Says apex food regulator cannot issue emergency ban order on products under the law; argument to continue today
The jurisdiction of the country's apex food regulator, Food Safety & Standards Authority of India, was questioned at the high court here on Monday, in the petition from Nestle India on the Maggi noodles' ban.
Whether the regulator could issue an emergency ban order was among the arguments raised by the company's counsel, Iqbal Chagla.
He contended Section 34 of the Food Safety & Standards Act, 2006, prevented FSSAI from issuing such an order.
“Section 34 specifies that emergency prohibition notices or orders can be issued by the designated officer or the commissioner of food safety (of a state), if they are satisfied that a health risk condition exists with respect to a food business," Chagla told a bench of judges V M Kanade and B P Colabawalla.
"Morever, the designated officer shall not apply the emergency prohibition order at least one day before the the date of application, till he has served a notice on the food business operator of his intention to do so.
"And, the prohibition order will cease to have effect once he is satisfied with the measures taken by the food business operator for lifting of such an order."
Nestle India has been arguing in court that the recall and ban order on Maggi, issued on June 5, was arbitrary and against the principles of natural justice. Monday's hearing was a continuation of final arguments that commenced on July 17.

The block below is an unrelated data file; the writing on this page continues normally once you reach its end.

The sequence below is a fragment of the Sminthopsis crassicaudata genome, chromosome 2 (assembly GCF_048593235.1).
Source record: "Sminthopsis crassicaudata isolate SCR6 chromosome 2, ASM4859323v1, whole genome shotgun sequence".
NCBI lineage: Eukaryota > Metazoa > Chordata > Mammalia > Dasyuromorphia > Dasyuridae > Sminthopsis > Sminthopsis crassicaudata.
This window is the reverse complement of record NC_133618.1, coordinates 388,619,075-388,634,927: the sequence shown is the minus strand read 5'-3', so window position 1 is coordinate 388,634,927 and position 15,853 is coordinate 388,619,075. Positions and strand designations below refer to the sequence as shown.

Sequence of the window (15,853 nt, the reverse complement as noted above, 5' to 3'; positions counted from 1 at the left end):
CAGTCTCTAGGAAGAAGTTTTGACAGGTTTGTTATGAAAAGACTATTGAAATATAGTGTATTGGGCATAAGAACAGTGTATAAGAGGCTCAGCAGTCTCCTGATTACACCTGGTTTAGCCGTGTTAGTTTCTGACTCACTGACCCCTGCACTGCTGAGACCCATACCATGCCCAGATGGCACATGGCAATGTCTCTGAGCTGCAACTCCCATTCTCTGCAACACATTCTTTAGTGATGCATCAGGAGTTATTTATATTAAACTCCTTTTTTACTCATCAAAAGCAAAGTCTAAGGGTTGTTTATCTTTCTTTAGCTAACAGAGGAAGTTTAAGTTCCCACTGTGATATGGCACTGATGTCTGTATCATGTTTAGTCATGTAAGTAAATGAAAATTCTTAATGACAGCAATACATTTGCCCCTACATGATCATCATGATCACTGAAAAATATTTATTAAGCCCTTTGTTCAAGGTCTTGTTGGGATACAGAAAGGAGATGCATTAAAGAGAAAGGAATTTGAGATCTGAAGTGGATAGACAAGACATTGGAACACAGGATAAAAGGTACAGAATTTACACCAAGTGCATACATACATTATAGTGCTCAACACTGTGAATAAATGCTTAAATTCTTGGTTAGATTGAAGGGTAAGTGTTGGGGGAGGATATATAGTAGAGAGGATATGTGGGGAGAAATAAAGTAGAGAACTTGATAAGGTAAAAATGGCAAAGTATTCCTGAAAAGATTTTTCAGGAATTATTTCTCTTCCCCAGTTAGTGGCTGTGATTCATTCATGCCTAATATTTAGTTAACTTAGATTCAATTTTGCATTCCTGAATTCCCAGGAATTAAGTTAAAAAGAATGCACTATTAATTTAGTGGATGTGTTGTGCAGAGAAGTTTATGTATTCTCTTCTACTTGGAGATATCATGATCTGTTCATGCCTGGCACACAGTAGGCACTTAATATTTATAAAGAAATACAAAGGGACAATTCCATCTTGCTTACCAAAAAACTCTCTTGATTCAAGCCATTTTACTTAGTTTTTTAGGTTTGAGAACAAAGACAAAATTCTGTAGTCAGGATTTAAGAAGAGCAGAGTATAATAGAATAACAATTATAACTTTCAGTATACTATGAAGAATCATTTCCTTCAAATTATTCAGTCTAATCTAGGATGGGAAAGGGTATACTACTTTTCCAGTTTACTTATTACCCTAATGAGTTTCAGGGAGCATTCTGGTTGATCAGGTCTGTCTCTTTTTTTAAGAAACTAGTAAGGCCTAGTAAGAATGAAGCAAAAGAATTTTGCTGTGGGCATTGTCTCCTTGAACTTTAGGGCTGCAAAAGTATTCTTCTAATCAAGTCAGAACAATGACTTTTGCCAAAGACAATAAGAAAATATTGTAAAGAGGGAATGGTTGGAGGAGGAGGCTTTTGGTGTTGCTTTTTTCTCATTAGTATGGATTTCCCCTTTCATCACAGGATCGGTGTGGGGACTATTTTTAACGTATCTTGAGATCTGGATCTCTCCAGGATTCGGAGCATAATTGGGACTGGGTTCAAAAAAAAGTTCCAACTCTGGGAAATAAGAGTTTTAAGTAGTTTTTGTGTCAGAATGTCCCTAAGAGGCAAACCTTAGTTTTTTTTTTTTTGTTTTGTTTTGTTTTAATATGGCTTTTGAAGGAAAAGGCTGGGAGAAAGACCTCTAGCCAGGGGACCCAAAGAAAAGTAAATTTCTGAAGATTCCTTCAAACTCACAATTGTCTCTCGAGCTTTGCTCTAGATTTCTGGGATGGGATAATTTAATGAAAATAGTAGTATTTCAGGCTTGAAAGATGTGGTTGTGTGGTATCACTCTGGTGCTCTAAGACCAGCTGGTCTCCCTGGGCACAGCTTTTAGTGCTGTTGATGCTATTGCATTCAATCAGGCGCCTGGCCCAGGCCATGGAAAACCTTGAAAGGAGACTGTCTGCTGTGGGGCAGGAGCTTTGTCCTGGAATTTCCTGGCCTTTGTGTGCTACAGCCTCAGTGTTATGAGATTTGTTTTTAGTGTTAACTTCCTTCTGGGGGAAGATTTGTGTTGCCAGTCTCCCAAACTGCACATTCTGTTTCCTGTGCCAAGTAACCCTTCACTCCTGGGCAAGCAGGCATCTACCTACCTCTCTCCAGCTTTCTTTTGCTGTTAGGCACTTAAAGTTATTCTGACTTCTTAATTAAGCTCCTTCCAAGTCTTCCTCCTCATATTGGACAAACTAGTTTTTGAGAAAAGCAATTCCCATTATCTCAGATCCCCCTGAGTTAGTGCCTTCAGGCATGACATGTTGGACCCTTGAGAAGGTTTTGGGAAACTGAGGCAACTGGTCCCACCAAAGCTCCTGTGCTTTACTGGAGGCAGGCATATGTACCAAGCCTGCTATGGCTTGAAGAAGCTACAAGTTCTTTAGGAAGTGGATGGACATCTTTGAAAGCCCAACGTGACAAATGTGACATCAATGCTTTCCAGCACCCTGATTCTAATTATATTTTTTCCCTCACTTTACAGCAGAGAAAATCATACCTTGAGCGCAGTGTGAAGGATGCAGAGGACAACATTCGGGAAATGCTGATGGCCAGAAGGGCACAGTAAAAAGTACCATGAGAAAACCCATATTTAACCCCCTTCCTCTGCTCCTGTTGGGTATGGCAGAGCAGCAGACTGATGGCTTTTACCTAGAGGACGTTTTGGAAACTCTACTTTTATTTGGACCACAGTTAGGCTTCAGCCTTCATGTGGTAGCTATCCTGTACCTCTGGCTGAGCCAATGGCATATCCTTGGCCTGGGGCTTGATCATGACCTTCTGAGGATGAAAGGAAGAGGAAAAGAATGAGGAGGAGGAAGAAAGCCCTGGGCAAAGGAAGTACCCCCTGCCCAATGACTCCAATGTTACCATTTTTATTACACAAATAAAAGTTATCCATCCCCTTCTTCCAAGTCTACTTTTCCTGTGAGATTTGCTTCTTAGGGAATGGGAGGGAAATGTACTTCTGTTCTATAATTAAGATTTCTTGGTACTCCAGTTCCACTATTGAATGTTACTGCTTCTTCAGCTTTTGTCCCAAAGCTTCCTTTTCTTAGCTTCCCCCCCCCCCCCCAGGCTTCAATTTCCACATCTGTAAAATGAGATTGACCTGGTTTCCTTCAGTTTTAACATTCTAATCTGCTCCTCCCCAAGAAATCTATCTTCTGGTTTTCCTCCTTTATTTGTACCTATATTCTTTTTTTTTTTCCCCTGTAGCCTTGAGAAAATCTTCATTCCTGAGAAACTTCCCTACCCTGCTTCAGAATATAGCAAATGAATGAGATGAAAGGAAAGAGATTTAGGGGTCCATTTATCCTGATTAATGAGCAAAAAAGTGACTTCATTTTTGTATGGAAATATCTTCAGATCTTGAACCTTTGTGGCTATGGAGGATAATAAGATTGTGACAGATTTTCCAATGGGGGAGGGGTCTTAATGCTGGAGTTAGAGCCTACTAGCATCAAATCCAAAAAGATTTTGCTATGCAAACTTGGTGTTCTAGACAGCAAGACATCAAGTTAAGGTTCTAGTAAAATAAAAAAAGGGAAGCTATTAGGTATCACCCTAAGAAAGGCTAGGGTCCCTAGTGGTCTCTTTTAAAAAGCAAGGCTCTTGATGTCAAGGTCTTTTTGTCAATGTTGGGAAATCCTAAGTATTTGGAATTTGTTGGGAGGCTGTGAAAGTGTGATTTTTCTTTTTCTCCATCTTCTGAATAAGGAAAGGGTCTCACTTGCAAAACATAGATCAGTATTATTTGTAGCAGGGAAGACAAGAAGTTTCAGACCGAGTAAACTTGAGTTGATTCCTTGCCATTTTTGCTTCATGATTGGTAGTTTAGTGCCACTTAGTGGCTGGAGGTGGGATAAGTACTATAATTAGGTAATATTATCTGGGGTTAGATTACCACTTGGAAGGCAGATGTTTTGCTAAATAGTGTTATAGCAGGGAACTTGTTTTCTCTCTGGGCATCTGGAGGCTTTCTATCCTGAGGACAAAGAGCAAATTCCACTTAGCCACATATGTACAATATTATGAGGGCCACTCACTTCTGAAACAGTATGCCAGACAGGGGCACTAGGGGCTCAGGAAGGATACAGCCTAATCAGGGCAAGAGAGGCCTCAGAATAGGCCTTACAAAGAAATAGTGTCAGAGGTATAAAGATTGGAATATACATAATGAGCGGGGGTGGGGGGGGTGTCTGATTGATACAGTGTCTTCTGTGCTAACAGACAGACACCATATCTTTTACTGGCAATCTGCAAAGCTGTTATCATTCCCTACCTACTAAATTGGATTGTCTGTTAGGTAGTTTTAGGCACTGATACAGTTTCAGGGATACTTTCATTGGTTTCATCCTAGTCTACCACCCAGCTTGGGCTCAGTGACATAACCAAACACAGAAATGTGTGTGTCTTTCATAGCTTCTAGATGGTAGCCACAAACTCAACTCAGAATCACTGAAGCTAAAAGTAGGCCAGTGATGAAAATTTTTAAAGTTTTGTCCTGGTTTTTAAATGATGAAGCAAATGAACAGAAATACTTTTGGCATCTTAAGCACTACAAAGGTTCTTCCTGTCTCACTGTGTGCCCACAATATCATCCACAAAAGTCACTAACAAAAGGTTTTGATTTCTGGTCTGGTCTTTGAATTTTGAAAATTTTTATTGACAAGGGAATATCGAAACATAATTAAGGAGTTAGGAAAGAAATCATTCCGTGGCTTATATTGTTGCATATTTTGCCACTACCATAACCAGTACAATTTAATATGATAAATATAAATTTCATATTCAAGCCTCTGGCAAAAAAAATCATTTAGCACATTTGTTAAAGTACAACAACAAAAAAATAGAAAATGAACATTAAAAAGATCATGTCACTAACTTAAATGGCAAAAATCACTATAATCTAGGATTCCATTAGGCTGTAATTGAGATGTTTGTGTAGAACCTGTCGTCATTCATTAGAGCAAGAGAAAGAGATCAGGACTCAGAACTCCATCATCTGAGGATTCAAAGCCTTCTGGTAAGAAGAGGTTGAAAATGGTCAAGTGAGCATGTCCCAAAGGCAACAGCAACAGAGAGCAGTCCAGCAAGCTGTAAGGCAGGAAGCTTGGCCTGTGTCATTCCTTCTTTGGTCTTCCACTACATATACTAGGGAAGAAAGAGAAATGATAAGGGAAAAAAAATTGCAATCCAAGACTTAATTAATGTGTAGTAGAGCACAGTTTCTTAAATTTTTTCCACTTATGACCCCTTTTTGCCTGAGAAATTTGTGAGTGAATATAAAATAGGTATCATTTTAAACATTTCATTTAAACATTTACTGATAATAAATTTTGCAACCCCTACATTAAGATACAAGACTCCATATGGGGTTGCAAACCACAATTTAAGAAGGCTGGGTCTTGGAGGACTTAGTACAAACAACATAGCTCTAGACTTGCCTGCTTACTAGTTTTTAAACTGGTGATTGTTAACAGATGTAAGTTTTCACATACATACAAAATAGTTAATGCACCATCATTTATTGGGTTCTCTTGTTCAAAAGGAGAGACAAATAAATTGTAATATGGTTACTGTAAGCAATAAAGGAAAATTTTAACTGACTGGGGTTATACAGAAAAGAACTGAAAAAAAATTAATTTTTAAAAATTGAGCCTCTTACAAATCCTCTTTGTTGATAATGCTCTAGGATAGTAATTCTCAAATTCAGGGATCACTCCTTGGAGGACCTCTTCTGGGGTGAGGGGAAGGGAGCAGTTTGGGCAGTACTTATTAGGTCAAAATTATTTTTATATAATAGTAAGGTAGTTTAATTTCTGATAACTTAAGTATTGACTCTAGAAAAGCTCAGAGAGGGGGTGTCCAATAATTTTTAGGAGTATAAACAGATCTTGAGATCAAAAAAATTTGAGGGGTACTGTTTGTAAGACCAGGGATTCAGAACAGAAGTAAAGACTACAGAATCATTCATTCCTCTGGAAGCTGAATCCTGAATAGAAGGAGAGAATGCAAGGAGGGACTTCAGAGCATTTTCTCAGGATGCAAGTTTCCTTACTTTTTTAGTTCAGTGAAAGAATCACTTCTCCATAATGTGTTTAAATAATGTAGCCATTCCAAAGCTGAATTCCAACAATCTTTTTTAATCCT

On Friday, Chagla had argued on how the tests conducted by state laboratories to determine the level of contamination in Maggi could not be relied upon. He had highlighted how the tests were conducted by laboratories that were not accredited or notified under Section 43 of the 2006 law.
On Monday, he repeatedly drove home the point of arbitrariness, saying FSSAI had not adhered to sections 16 and 30 of the Act.
Section 16 indicates the duties and functions of the Authority, which does not include banning of products. Section 30 says it is the state government that will appoint the commissioner of food safety for efficient implementation of safety and standards.
It is the commissioner that will prohibit the distribution or sale of a product in a state, carry out surveys of industrial units engaged in the manufacture or processing of food in a state, and ensure they comply with standards notified by the Authority.
The latter has no power to discharge the above duties, as specified in the Act,” Chagla said.
Nestle will continue arguing the matter on Tuesday, after which the counsels for the Maharashtra Food & Drug Administration and FSSAI will present their defence.
A judgement will be given after completion of all arguments, on a separate day.